Blame it on Bath
When I was growing up, my mother made it clear there was a path for nice girls who wanted to wed some day. One met a wonderful man, fell in love, married, and then had sex. In Blame it on Bath, Ms. Linden’s latest enjoyable entry in her The Truth about the Duke series, heroine Katherine Howe follows that path only to find her husband, Captain Gerard de Lacey, has not. Gerard does wait until after he weds Katherine to bed her. But, much to Katherine’s dismay, he completely skips the falling in love part and appears quite content to do so.
Gerard is the youngest of the Duke of Durham’s three sons. The three men are currently living under a cloud of suspicion dubbed by society as the Durham Dilemma. On his deathbed, their father confessed a whopping secret: He’d married as a young man then separated from but never divorced the woman. Thus, his marriage to his sons’ mother, the Duchess of Durham, long dead, was quite possibly an invalid one. The Duke never spoke to anyone of his early marriage, but in the months before he died he’d been receiving blackmail letters threatening to publish proof of his earlier union. Were it to be proven the Duke was indeed married to someone other than Gerard’s mother and that woman had been alive when he wed the Duchess, his three sons would be illegitimate and would lose their fortunes, titles, and entailed properties.
Gerard’s middle brother, Edward, the hero of the first book in the series, One Night in London, is trying to resolve the problem through Britain’s legal system. Gerard, who has spent his adult life in the army, has no patience for that slow moving process and he decides to track down the blackmailer himself. He also plans to find and wed a wealthy woman before the Durham Dilemma scandal further taints his prospects. If his family does lose everything, Gerard will be left with only a small estate in Cornwall and an annual income of a thousand pounds a year. He, who has grown up as a Duke’s son, doesn’t want a life of comparative poverty and sees marrying for money as the only sure solution to his looming misfortune.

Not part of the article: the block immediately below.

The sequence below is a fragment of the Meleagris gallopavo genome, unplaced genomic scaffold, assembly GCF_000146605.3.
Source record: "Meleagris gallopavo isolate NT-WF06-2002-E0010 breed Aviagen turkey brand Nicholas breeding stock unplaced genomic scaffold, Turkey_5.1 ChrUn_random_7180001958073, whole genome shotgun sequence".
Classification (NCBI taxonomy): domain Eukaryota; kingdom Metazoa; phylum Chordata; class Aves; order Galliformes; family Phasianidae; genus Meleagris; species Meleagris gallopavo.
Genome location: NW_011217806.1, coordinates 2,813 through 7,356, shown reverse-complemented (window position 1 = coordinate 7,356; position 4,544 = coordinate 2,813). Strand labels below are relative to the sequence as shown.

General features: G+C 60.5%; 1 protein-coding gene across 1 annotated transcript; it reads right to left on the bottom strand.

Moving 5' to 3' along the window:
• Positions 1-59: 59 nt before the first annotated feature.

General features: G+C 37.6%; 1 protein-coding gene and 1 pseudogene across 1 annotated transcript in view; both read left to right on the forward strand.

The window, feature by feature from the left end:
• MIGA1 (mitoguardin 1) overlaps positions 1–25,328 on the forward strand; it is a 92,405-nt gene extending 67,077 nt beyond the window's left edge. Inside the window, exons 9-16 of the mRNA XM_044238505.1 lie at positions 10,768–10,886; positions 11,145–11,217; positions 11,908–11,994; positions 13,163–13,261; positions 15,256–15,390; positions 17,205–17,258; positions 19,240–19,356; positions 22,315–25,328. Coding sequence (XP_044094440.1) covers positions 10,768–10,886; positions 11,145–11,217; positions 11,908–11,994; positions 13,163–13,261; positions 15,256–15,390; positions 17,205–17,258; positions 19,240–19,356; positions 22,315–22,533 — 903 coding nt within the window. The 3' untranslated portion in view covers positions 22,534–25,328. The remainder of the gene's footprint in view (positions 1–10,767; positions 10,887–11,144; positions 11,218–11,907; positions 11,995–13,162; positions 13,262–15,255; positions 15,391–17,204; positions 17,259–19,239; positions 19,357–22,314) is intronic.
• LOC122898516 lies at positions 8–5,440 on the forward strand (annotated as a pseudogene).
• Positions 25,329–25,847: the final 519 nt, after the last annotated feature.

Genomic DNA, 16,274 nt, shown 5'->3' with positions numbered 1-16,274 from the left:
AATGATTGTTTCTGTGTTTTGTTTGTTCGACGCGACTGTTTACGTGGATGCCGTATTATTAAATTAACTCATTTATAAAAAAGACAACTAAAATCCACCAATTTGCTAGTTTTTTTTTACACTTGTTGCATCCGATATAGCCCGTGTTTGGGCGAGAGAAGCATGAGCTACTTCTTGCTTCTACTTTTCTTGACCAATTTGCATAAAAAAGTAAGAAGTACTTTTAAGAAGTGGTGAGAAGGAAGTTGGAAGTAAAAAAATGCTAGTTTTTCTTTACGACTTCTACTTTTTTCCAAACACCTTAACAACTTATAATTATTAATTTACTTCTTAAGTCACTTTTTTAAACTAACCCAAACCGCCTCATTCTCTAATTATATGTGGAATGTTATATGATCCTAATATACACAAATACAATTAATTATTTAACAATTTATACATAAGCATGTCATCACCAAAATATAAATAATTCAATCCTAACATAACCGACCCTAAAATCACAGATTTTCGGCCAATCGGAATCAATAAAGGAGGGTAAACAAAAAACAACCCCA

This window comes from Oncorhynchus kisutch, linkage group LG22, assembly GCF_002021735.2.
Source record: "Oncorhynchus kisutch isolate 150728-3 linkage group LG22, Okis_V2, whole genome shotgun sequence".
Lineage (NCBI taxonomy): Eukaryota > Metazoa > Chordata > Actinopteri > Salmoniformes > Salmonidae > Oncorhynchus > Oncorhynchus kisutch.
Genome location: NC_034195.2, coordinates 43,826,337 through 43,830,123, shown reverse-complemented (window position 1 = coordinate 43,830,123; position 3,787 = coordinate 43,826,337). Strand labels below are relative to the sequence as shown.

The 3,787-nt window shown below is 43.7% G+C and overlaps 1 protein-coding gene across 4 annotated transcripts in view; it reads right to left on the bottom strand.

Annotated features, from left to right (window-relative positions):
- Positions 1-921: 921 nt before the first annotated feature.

Two of the four blackmail letters were posted from Bath, and so there Gerald decides to go. On his way, he stops and spends the night at an inn on the outskirts of London. He is musing over his troubles when there is a knock on the door of his room. A servant woman begs him to come to the inn’s private parlor and meet with her mistress, whose name she does not give. Gerard whose “abiding weakness was curiosity,” goes to the parlor and encounters a woman (he thinks) he’s never met before. She introduces herself as Katherine Howe and, after swearing him to secrecy about their meeting, asks him to marry her.